This piece originally appeared on InternetLab. It has been reposted here with permission.

On February 21st 2017, we hosted the event “What is the Internet’s role in Brazilian politics?”, with the aim to foster in the public sphere some of the debates we consider important from internal discussions motivated by two of our research projects: Voice or Chatter and #OtherVoices: gender, race, class and sexuality in the 2016 elections.

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From left to right: Sâmia Bomfim (Vereadora – PSOL-SP); Bernardo Sorj (UFRJ/Centro Edelstein); Rurion Melo (FFLCH-USP); e Francisco Brito Cruz (InternetLab) (Image: André Zurawski)

Voice or Chatter is a project coordinated by the Indian organization IT for Change and aims at building a comparative panorama on whether and how participation mediated by information and communication technologies (ICTs) has been empowering citizens and transforming democracy. InternetLab is responsible for the research in Brazil, which will result in two products: an article with a “state of the art” revision of the literature about participation and ICTs in Brazil (the complete report is available here); and a case study, comparing the public consultations of the Brazilian Civil Rights Framework and the reform of the Copyright Law (still in development).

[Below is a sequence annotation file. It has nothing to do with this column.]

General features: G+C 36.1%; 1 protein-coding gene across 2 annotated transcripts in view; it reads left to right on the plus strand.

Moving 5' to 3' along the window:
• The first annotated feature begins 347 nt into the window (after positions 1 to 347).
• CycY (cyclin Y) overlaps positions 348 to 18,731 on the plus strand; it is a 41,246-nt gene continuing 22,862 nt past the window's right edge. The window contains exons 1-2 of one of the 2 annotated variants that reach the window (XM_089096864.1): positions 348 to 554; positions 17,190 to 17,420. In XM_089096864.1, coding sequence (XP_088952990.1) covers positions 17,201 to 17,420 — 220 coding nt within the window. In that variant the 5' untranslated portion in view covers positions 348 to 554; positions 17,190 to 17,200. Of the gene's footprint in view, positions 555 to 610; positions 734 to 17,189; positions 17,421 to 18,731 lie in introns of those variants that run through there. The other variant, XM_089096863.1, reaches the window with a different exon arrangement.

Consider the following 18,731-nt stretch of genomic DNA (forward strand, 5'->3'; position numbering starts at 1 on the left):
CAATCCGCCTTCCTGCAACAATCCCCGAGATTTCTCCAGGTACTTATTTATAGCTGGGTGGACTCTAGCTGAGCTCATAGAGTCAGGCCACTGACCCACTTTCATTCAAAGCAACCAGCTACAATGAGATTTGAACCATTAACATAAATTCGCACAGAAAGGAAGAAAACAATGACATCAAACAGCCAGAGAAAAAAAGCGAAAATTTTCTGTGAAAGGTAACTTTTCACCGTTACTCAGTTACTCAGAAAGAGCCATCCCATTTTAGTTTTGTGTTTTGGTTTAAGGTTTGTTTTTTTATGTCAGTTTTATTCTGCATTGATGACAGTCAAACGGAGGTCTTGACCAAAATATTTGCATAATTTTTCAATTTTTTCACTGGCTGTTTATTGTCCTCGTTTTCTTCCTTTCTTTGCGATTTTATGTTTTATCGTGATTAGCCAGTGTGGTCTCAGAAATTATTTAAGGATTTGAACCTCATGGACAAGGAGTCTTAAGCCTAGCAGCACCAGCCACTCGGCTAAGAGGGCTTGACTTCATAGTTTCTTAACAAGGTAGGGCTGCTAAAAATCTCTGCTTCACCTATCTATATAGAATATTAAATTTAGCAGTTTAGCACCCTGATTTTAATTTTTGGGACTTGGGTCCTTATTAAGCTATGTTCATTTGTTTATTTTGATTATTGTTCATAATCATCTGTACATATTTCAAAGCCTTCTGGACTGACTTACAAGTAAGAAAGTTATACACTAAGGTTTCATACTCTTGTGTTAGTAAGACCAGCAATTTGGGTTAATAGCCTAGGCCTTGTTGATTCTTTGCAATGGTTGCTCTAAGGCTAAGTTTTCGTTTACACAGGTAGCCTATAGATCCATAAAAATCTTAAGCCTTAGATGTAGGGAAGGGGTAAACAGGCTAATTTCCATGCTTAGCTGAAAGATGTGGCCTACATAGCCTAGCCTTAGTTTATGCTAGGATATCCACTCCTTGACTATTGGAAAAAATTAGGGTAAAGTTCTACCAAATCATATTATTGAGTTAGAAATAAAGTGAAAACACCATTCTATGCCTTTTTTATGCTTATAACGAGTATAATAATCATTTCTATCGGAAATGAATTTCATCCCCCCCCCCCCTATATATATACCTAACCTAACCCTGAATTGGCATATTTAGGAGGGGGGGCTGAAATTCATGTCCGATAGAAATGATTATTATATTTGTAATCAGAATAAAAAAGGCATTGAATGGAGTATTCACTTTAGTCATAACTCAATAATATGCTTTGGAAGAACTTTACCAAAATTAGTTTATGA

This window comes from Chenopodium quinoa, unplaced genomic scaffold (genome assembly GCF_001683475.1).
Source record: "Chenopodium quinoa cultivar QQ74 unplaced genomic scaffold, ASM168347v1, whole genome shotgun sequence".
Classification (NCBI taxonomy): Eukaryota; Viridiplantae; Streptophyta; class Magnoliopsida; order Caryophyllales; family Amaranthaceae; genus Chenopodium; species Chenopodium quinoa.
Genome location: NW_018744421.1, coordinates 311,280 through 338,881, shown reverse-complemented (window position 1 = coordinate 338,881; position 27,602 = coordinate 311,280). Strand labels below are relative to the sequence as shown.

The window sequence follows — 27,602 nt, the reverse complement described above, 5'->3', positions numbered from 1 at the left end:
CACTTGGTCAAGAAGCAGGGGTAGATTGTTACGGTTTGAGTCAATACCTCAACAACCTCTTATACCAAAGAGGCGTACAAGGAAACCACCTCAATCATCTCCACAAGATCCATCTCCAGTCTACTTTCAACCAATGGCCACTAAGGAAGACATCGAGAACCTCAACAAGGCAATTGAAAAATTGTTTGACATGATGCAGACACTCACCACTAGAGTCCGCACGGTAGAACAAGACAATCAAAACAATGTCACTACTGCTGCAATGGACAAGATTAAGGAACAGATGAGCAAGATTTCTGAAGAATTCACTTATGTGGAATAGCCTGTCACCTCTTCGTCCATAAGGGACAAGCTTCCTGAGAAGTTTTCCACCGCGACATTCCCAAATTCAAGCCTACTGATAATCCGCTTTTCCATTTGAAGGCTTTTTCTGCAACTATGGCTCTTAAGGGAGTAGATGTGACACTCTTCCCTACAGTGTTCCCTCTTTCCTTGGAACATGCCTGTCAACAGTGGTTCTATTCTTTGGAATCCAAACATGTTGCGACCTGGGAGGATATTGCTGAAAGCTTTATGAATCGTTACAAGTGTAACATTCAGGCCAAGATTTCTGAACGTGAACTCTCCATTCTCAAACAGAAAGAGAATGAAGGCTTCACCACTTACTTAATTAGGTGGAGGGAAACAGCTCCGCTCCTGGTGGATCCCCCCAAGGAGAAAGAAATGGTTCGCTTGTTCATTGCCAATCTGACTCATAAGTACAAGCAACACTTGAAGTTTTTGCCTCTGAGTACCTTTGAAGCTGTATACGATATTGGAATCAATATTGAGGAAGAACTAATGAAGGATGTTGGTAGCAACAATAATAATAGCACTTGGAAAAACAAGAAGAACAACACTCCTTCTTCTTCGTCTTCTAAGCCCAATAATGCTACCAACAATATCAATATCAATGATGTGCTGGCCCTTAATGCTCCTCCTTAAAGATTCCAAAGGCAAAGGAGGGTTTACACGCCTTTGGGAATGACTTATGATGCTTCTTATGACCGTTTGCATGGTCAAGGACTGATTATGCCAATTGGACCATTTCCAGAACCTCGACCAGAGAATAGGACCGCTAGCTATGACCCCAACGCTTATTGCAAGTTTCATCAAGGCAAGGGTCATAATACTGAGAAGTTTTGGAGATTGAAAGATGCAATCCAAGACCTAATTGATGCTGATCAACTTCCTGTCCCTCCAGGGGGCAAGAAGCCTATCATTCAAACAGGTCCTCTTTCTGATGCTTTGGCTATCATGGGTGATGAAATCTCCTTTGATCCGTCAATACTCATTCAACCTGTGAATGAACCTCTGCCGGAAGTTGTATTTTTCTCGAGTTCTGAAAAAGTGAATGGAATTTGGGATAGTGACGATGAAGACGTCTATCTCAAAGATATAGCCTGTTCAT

In the panel “Listening challenges: the future of participation and the State’s role” we presented the main results of our state of the art research. Some of our conclusions were:

As it has been noted by the classical Political Science literature, the permeability of the decision making processes to civil society not only depends on normative provisions (Federal Constitution, laws and decrees), but also on the context and political will of the rulers;

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From left to right: Larissa Santiago (Blogueiras Negras); Pablo Ortellado (EACH-USP); Tati Dias (Jornalista); e Natália Neris (InternetLab) (Image: André Zurawski)

The use of new technologies such as online platforms has advantages, like a greater transparency in relation to those who took part and which were the interests at stake;

The interface of the online tools influences the way through which citizens engage and interact among themselves, which has direct consequences for the quality and the pertinence of the contributions. Technological decisions, therefore, are more and more turning into political decisions;

Especially in Brazil, where only 50% of the population has access to the Internet, one of the main worries in the use of ICTs is with regard to eventual distortions in the participation due to the lack of representativeness in the online processes. Thus, these tools should not be seen as replacements of traditional forms of participation, but as complementary methods;

The State still has difficulties to provide feedback to the population in terms of which contributions were taken into consideration and on which criteria they were based on, something that could contribute to the establishment of a more profound and organic relationship with civil society.